MasterCard is facing a lawsuit for 14 billion pounds ($19 billion) from up to 46 million people throughout Britain for charging excessive fees between 1992 and 2008. The case was brought up by Walter Merricks, former chief financial services ombudsman and advised that MasterCard charged unlawfully high fees to stores when shoppers utilized their debit or credit cards, these fees were then passed on to the consumers. “MasterCard has behaved disgracefully in this. They have not had the reasonableness to accept that what this was doing was damaging UK consumers.”Google+
An $8 million settlement will be divided in September or October of this year for the 43 patients-turned-victims who are suing Michigan oncologist Farid Fata for fraud and money laundering charges.
July 20, 2016 Farid Fata faced a sizable amount of lawsuits in Oakland County Michigan, where attorneys for the 43 patients entered a settlement deal approved by Oakland County Circuit Court Judge Hala Jarbou.Google+
Genentech and OSI Pharmaceuticals will pay $67 million as part of a federal court settlement over misleading claims about the drug Tarceva which was approved to treat non-small-cell lung cancer and advanced stage pancreatic cancer.
Between January 2006 and December 2011, both companies led doctors to believe that Tarceva would work in a broad patient population when it was intended to be used on a narrower patient population that included patients who had never smoked and people who carried a particular mutation in a protein that is involved in the spread and growth of cancer cells.Google+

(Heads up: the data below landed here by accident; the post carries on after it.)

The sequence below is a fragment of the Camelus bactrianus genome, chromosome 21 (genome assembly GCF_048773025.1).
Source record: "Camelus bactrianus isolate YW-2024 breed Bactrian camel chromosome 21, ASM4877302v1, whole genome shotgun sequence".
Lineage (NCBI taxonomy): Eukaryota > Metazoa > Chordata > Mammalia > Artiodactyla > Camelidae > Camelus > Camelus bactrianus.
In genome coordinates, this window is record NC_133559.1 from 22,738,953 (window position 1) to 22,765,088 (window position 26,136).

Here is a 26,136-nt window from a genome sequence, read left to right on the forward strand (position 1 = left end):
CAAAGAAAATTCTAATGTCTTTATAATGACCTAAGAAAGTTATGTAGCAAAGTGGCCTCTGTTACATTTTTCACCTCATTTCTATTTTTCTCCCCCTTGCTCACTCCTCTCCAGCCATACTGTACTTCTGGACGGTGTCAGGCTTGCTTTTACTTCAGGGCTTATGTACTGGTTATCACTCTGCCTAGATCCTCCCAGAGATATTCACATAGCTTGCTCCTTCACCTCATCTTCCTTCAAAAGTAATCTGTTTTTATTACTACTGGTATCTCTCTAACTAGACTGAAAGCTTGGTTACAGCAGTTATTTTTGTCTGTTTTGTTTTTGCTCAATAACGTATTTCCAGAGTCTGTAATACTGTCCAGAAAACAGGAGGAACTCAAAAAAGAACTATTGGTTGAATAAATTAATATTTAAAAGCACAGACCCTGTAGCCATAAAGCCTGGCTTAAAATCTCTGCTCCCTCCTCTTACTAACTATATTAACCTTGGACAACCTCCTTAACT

Hip Hop star, Russell Simmons founded RushCard in 2003 to offer an alternative to high-fee prepaid cards to consumers. Last fall there were thousands of customers who were unable to use their money on the cards due to technical issues when RushCard converted its systems to a different processor. The problems caused an uproar on social media since they were not able to get any answers from the company. This prompted lawmakers and the Consumer Financial Protection Bureau to jump in.Google+
Uber, the tap a button, get a ride app that has changed the transportation industry across borders, cultures and languages alike, will pay up to $100 million to the 385,000 drivers in California and Massachusetts over whether they are considered independent contractors or employees. Uber has agreed to pay the plaintiffs $84 million, with a second payment of $16 million if it fact goes public. Judge Edward Chen, is presiding over the case in the Northern California Superior Court, he must still approve the settlement in order for it to take effect.
Shannon Liss-Riordan, is representing the drivers in the suits and stated “No court has decided here whether Uber drivers are employees or independent contractors and that debate will not end here.” The case “stands as a stern warning to companies who play fast and loose with classifying their workforce as independent contractors, who do not receive the benefits of the wage laws and other employee protections.”Google+